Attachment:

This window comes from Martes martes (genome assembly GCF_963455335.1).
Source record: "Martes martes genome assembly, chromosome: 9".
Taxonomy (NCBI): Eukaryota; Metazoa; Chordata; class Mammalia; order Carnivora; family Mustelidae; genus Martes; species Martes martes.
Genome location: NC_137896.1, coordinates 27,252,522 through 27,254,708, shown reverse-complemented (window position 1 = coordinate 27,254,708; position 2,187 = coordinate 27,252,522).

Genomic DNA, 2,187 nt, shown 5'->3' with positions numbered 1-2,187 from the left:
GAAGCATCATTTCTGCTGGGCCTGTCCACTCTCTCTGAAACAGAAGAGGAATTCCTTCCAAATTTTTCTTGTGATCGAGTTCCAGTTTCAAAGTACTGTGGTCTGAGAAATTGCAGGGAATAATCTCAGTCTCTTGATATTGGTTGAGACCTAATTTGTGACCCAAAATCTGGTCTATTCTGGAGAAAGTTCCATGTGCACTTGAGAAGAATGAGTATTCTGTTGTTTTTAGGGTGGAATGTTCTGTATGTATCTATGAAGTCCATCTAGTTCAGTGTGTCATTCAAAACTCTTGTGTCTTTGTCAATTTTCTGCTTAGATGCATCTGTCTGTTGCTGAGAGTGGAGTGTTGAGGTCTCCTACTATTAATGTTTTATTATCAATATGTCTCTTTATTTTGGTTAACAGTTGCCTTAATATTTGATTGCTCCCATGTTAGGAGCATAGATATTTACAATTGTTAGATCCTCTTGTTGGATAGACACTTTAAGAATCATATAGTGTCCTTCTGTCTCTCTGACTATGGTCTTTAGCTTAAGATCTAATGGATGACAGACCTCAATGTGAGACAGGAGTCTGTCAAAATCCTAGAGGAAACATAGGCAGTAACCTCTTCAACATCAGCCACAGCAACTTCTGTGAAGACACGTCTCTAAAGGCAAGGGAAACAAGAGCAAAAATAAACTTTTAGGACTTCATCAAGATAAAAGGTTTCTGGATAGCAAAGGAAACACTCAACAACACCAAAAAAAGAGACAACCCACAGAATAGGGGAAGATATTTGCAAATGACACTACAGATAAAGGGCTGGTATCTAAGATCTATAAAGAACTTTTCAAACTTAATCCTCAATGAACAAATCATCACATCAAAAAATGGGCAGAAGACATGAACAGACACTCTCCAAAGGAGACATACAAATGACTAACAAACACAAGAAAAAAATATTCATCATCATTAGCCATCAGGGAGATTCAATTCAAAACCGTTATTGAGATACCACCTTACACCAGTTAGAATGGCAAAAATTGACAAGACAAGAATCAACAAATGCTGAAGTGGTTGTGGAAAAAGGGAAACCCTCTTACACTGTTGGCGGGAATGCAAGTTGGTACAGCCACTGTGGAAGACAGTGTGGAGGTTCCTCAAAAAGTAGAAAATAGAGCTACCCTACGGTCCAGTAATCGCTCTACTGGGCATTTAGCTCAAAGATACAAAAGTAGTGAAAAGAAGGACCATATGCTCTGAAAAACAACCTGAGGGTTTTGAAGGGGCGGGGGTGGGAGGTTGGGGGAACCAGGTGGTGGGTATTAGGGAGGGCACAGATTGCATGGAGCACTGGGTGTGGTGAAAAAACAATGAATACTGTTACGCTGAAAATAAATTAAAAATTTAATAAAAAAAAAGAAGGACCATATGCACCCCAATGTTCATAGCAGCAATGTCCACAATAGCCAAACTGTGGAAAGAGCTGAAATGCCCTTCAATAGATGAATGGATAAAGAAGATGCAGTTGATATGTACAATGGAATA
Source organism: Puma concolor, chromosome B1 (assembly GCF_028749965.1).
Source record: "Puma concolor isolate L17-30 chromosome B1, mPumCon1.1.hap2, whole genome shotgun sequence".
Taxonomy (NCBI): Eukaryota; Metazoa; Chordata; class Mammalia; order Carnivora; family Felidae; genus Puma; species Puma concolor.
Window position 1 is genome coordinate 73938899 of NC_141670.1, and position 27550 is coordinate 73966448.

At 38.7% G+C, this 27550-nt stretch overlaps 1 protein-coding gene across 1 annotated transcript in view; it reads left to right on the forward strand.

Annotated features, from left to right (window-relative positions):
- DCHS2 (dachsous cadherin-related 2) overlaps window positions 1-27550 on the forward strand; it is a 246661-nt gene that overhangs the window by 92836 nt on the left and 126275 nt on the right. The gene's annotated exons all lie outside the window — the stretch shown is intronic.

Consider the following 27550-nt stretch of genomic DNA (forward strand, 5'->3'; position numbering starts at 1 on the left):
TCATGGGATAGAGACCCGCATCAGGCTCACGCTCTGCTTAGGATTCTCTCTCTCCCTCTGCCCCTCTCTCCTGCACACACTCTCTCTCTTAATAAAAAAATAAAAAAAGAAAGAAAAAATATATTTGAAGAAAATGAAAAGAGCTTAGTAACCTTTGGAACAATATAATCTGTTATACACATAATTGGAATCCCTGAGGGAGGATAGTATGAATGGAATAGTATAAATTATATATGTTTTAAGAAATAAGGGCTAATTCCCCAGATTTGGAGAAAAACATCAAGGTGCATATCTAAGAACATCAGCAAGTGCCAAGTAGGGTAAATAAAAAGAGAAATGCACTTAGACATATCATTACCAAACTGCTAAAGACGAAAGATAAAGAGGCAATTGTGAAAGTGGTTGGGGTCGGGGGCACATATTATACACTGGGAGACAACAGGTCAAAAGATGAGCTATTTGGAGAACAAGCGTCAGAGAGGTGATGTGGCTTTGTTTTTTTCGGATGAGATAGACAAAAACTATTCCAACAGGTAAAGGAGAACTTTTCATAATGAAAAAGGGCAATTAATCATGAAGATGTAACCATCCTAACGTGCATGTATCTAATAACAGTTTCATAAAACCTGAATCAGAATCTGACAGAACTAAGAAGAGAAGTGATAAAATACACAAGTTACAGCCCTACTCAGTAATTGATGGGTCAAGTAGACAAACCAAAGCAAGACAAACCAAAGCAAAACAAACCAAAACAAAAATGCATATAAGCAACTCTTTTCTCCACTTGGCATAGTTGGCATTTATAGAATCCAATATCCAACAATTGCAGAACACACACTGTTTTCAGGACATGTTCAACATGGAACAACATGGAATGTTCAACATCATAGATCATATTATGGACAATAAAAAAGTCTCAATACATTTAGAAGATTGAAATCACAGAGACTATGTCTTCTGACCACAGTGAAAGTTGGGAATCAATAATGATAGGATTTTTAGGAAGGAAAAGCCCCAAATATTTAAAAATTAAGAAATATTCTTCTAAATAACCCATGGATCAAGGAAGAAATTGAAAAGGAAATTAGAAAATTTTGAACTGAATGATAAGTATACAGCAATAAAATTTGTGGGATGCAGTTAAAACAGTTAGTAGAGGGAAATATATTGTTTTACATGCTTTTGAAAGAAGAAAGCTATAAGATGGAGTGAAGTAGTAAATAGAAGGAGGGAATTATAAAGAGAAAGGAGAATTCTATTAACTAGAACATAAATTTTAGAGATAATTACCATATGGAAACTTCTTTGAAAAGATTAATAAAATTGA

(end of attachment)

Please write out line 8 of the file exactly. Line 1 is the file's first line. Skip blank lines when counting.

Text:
Source record: "Puma concolor isolate L17-30 chromosome B1, mPumCon1.1.hap2, whole genome shotgun sequence".